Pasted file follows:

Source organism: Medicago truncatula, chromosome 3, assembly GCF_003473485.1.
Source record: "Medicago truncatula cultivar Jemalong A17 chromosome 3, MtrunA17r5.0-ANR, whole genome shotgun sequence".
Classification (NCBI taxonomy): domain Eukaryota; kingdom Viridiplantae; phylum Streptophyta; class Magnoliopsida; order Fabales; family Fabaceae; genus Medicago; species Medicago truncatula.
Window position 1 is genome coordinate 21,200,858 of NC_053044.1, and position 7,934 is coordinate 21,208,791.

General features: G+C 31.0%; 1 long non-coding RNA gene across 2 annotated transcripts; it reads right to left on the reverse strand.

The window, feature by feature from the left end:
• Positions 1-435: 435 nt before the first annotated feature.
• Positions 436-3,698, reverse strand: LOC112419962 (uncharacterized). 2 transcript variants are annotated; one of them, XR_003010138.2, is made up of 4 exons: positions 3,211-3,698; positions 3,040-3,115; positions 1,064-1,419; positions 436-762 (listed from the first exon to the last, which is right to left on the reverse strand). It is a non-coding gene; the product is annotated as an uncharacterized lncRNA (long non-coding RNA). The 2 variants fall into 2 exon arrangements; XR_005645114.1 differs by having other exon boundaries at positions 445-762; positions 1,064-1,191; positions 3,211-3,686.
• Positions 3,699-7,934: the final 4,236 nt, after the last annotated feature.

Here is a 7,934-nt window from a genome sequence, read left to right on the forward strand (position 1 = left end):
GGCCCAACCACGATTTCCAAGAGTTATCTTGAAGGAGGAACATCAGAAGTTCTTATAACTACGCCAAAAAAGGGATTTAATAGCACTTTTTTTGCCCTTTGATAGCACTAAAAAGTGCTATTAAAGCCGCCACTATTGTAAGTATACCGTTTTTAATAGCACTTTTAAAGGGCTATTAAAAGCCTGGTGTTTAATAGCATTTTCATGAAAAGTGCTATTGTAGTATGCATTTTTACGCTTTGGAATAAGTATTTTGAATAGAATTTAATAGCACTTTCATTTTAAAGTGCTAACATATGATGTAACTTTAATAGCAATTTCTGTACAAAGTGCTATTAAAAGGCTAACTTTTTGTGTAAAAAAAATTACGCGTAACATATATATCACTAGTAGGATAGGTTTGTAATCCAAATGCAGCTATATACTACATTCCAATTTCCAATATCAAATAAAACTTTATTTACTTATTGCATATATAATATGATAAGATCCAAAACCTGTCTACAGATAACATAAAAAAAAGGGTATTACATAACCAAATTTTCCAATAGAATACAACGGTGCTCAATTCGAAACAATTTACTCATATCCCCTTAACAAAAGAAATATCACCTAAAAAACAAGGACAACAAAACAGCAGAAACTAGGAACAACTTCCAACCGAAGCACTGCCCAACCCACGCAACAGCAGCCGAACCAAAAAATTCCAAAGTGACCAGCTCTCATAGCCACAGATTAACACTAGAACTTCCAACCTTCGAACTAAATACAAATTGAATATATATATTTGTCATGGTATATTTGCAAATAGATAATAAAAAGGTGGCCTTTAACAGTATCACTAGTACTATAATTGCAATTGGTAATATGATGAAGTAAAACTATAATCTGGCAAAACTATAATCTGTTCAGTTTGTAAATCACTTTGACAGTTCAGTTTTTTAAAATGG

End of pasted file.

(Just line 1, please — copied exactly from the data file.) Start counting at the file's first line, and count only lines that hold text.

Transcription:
Source organism: Medicago truncatula, chromosome 3, assembly GCF_003473485.1.